Case Study of a New Zealand School’s Use and Development of a Parent Portal

Case Study of a New Zealand School’s Use and Development of a Parent Portal

Julie Lynch (University of Auckland, New Zealand) and Kerry Lee (University of Auckland, New Zealand)
Copyright: © 2012 |Pages: 13
DOI: 10.4018/978-1-61350-068-2.ch015
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Involving parents and the community in children’s learning has always been a difficult challenge. The New Zealand Ministry of Education has identified the value of this involvement and has directed schools to develop links with parents and the community. Learning Management Systems are seen as a way where this can be effectively achieved. This chapter will provide a case study of one of the first schools in New Zealand to take up the challenge of linking with parents by utilising their school learning management system. Examples will be used to provide evidence of the ways the school utilised their parent portal to enable parent and community interaction to assist with children’s learning.
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A significant feature of information and communication technology (ICT) has been the opportunities that it has provided for the formation of school-home partnerships. Parent involvement is integral to the successful operation of any school and building school-home partnerships in this new millennium is possible through a range of technological innovations. On-line communication systems such as school websites, email, wikis and learning management systems are just some of the ways schools are now interacting with parents and the wider community. A recent innovation, discussed in an earlierchapter, is the learning management system KnowledgeNet (KNet). As part of a New Zealand Ministry of Education initiative a parent portal was developed to connect teachers, students and parents/caregivers. This parent portal, has been described as “an online portal that gives key stakeholders up-to-date, ‘on-demand’ access to individual student’s education progress” (Dataview, 2010). Through this parent portal, the key stakeholders have been able to engage and access attendance information, assessment results, school reports and interact with samples of children’s work.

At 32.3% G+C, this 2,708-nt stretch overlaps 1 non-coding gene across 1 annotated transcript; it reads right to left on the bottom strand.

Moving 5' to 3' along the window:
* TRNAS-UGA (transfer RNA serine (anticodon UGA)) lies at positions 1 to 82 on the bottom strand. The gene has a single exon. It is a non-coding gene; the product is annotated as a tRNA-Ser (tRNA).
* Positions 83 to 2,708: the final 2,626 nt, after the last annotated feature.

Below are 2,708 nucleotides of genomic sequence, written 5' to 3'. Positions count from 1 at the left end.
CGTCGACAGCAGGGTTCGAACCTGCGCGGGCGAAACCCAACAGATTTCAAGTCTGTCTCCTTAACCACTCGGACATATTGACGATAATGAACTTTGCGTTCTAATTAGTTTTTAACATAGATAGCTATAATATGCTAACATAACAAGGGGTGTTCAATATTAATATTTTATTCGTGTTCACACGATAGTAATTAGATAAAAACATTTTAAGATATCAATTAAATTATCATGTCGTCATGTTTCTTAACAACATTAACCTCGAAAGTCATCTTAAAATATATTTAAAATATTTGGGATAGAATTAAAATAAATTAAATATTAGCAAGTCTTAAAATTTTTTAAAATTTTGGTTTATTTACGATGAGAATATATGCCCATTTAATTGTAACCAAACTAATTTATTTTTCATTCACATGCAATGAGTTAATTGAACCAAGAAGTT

Although here is a wide body of literature discussing the adoption and diffusion of course and learning management systems, few publications provide specific examples of the adoption and implementation of these tools (West, Waddoups & Graham, 2007). This chapter refers solely to the experience of one New Zealand school. This school was the first in New Zealand to develop a parent portal via their learning management system. Specific examples of child, parent, peer and teacher interaction will be used and links made with international literature on this area.